Functional asymmetry and interhemispheric cooperation in the perception of emotions from facial expressions

Department of Psychology and Center for Cognitive Science, University of Turin, Via Po 14, 10123, Turin, Italy.
Experimental Brain Research (Impact Factor: 2.04). 06/2006; 171(3):389-404. DOI: 10.1007/s00221-005-0279-4
Source: PubMed


The present study used the redundant target paradigm on healthy subjects to investigate functional hemispheric asymmetries and interhemispheric cooperation in the perception of emotions from faces. In Experiment 1 participants responded to checkerboards presented either unilaterally to the left (LVF) or right visual half field (RVF), or simultaneously to both hemifields (BVF), while performing a pointing task for the control of eye movements. As previously reported (Miniussi et al. in J Cogn Neurosci 10:216-230, 1998), redundant stimulation led to shorter latencies for stimulus detection (bilateral gain or redundant target effect, RTE) that exceeded the limit for a probabilistic interpretation, thereby validating the pointing procedure and supporting interhemispheric cooperation. In Experiment 2 the same pointing procedure was used in a go/no-go task requiring subjects to respond when seeing a target emotional expression (happy or fearful, counterbalanced between blocks). Faster reaction times to unilateral LVF than RVF emotions, regardless of valence, indicate that the perception of positive and negative emotional faces is lateralized toward the right hemisphere. Simultaneous presentation of two congruent emotional faces, either happy or fearful, produced an RTE that cannot be explained by probability summation and suggests interhemispheric cooperation and neural summation. No such effect was present with BVF incongruent facial expressions. In Experiment 3 we studied whether the RTE for emotional faces depends on the physical identity between BVF stimuli, and we set a second BVF congruent condition in which there was only emotional but not physical or gender identity between stimuli (i.e. two different faces expressing the same emotion). The RTE and interhemispheric cooperation were present also in this second BVF congruent condition. This shows that emotional congruency is the sufficient condition for the RTE to take place in the intact brain and that the cerebral hemispheres can interact in spite of physical differences between stimuli.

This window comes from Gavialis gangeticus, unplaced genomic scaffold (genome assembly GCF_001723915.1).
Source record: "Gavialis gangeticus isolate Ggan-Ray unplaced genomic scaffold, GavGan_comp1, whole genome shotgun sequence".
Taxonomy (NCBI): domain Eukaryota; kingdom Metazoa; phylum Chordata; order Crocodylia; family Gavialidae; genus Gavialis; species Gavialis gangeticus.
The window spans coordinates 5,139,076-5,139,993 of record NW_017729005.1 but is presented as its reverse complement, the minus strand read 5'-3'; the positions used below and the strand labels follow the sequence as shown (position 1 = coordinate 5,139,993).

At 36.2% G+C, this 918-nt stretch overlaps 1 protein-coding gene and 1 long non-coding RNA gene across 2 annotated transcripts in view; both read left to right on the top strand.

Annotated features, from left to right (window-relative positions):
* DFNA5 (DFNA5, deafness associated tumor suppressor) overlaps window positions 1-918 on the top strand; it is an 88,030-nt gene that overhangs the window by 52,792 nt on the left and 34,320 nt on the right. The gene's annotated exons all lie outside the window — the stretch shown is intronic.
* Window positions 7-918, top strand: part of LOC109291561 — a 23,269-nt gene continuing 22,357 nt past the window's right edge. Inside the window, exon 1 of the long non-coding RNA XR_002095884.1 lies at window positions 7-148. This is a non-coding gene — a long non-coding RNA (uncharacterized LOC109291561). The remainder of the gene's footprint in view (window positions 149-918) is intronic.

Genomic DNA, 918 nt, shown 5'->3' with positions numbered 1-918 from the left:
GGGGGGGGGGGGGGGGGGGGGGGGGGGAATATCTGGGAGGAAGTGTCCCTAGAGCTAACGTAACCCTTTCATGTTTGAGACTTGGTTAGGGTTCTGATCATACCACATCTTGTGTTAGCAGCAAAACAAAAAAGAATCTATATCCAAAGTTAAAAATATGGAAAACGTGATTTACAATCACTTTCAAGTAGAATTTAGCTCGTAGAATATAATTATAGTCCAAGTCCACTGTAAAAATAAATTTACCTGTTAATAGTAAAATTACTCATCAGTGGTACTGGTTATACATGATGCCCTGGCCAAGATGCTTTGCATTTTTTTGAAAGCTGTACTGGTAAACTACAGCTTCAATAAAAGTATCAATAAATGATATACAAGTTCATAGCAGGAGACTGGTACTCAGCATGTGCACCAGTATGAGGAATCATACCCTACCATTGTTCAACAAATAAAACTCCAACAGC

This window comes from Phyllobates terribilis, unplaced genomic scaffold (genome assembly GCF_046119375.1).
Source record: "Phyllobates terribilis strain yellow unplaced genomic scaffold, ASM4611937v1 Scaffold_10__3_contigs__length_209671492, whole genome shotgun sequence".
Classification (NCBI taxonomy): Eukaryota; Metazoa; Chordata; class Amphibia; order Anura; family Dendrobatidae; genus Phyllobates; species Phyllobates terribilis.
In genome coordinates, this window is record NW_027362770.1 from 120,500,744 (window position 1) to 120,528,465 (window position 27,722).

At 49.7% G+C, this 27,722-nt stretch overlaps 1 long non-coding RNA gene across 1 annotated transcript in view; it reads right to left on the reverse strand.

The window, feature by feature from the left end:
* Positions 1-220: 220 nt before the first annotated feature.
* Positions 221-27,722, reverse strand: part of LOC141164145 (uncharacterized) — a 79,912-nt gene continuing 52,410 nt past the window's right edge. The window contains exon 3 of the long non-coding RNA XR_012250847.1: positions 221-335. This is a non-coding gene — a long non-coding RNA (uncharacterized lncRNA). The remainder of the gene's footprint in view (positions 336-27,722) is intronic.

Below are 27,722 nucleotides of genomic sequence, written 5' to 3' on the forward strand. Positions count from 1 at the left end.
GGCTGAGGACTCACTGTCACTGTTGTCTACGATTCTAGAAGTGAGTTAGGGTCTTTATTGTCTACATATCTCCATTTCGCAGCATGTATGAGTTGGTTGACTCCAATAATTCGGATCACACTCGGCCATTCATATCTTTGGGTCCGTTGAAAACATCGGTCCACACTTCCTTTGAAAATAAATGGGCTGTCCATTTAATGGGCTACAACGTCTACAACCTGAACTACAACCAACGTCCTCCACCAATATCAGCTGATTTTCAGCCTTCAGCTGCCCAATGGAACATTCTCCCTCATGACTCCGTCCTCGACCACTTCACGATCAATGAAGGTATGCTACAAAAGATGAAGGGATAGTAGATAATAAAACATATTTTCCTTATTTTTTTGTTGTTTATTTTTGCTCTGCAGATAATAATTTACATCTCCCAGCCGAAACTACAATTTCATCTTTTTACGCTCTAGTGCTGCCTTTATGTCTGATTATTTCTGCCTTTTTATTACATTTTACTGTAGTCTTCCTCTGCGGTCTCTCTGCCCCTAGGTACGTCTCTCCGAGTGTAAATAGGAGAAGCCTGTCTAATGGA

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Available from: Beatrice de Gelder, Oct 09, 2015
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    • "These findings demonstrate a causal link between early right (but not left) M1 activity and visual perception. This link fits with the notion that sensorimotor networks in the right hemisphere support emotion and attention processing (Adolphs et al. 2000; Pourtois et al. 2004; Tamietto et al. 2006; Beraha et al. 2012) and appears also in line with the study of Pitcher et al. (2008) who found that TMS interference with early right somatosensory cortex activity (*100–170 ms) impaired visual recognition of facial expressions. While this latter study has been interpreted as strong evidence for embodied simulation accounts, it should be noted that the paradigm used by Pitcher et al. (2008) could not directly demonstrate the nature of somatosensory activation during emotion perception, because only behavioral data were acquired. "